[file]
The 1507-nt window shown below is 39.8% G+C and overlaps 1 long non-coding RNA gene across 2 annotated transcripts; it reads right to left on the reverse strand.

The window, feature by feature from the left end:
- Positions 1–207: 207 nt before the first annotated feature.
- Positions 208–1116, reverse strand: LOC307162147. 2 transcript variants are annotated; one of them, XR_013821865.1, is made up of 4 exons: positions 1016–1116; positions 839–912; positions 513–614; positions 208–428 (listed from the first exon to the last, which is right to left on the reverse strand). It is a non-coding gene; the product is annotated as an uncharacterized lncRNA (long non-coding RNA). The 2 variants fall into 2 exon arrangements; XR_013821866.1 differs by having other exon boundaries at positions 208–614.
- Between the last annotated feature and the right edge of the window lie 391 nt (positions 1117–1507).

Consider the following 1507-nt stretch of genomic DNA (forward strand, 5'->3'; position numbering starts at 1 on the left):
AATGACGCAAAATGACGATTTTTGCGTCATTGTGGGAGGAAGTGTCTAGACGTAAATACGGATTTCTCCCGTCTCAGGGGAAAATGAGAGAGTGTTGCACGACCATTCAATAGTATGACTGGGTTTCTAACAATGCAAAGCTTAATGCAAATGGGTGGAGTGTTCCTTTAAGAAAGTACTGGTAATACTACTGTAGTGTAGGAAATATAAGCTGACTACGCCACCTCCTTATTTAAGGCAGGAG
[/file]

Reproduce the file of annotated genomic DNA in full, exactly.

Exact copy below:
The 1507-nt window shown below is 39.8% G+C and overlaps 1 long non-coding RNA gene across 2 annotated transcripts; it reads right to left on the reverse strand.

The window, feature by feature from the left end:
- Positions 1–207: 207 nt before the first annotated feature.
- Positions 208–1116, reverse strand: LOC307162147. 2 transcript variants are annotated; one of them, XR_013821865.1, is made up of 4 exons: positions 1016–1116; positions 839–912; positions 513–614; positions 208–428 (listed from the first exon to the last, which is right to left on the reverse strand). It is a non-coding gene; the product is annotated as an uncharacterized lncRNA (long non-coding RNA). The 2 variants fall into 2 exon arrangements; XR_013821866.1 differs by having other exon boundaries at positions 208–614.
- Between the last annotated feature and the right edge of the window lie 391 nt (positions 1117–1507).

Consider the following 1507-nt stretch of genomic DNA (forward strand, 5'->3'; position numbering starts at 1 on the left):
AATGACGCAAAATGACGATTTTTGCGTCATTGTGGGAGGAAGTGTCTAGACGTAAATACGGATTTCTCCCGTCTCAGGGGAAAATGAGAGAGTGTTGCACGACCATTCAATAGTATGACTGGGTTTCTAACAATGCAAAGCTTAATGCAAATGGGTGGAGTGTTCCTTTAAGAAAGTACTGGTAATACTACTGTAGTGTAGGAAATATAAGCTGACTACGCCACCTCCTTATTTAAGGCAGGAG